The current maelstrom of politics, constitutional and legal uncertainty makes it almost impossible for businesses to keep up with what they need to be doing to continue trading in the short and medium term. At the time of writing, arguments about borders and tariff restrictions remain a concern; will we leave the EU with an agreement that allows continued unrestricted trade, or will UK traders and consumers be subject to import/export barriers that limit choice and/or increase costs and prices?
Reviewing arrangements with both customers and supply chains helps identify opportunities or threats to those arrangements. You may need to agree adjustments to tariffs or pricing structures, or responsibilities for import or export, or seek alternatives if you can no longer obtain or afford certain raw materials, products or manufacturing assistance in the same way.
Keeping trade wheels turning
If you trade internationally, you may already take advantage of the international trade terms called ‘Incoterms’ (introduced by the International Chamber of Commerce in 1936). They assist businesses by providing a standard approach to how delivery, risk, insurance, responsibility for transportation, costs of carriage and import/export arrangements work. The terms allow parties to agree other specifics such as transfer of title, price, payment and liability. Jurisdictionally neutral, they are internationally recognised as a commercial standard to assist trade.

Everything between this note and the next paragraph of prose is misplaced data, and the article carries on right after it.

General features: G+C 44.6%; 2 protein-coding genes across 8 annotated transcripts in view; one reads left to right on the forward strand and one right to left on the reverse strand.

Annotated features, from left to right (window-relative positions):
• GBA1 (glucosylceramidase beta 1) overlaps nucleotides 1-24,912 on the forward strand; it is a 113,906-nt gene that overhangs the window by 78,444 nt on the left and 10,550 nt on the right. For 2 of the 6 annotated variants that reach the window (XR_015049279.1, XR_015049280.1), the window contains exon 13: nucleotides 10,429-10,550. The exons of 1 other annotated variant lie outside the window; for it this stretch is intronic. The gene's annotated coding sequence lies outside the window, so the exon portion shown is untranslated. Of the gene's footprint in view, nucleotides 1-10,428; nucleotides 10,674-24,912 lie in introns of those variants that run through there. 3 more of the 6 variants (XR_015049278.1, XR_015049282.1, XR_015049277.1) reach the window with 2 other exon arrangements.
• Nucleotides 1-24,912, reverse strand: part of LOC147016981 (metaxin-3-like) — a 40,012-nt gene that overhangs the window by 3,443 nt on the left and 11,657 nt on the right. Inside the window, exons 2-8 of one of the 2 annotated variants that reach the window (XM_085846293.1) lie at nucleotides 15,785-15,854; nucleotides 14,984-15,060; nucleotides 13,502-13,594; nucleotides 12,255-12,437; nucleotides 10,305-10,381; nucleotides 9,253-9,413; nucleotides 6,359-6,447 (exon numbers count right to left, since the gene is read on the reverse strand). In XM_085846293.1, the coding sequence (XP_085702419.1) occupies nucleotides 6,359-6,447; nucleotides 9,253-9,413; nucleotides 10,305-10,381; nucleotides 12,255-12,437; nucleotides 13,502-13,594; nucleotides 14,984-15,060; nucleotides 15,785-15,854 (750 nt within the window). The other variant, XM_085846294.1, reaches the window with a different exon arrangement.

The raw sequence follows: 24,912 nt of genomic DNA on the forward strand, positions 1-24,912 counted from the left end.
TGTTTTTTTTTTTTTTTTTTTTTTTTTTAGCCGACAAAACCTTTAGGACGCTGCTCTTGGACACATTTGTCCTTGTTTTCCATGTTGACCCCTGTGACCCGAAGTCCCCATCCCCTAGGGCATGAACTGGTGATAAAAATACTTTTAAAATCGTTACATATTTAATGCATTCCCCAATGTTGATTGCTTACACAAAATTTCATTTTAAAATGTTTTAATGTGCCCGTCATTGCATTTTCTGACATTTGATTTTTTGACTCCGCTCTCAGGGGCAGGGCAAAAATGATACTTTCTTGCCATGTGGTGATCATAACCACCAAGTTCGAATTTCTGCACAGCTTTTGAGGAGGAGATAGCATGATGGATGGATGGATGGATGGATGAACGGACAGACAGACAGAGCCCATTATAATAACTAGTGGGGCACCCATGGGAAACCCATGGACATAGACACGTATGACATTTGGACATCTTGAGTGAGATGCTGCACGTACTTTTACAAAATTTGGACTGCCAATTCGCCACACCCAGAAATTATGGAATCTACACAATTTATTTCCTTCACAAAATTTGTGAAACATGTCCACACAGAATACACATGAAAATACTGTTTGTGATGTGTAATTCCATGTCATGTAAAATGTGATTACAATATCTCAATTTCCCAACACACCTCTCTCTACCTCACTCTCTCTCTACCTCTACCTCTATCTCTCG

The latest set of Incoterms will be updated from January 1st 2020 (replacing the 2010 version). The updates introduce mechanisms to align insurance coverage, update for use of electronic documents, allow more flexible ways for parties to agree transportation means and allows for security-related requirements within the carriage obligations and costs.
So if you already use Incoterms, you should check whether your terms have been updated and whether the terms used reflect the risk appetite for the business and your insurance. This may affect your existing contracts, but if you don’t use them, then they may help to provide a standardised approach when discussing trade arrangements with suppliers, distributors and customers.
Those sectors most likely affected by uncertainty are manufacturers and those buying and selling goods and raw materials abroad. Supply chain contracts need to allow enough lead-in for goods or materials to be delivered to meet deadlines; consider early ordering strategies to allow for potential delays at imposed borders, and negotiating longer delivery times with customers to ensure agreed service levels are achieved.
The new trading landscape will hopefully become clear within weeks, but preparation is the key to minimising the impact on your business; the chances are that you will need to review and restructure trading arrangements, and there’s no reason to wait.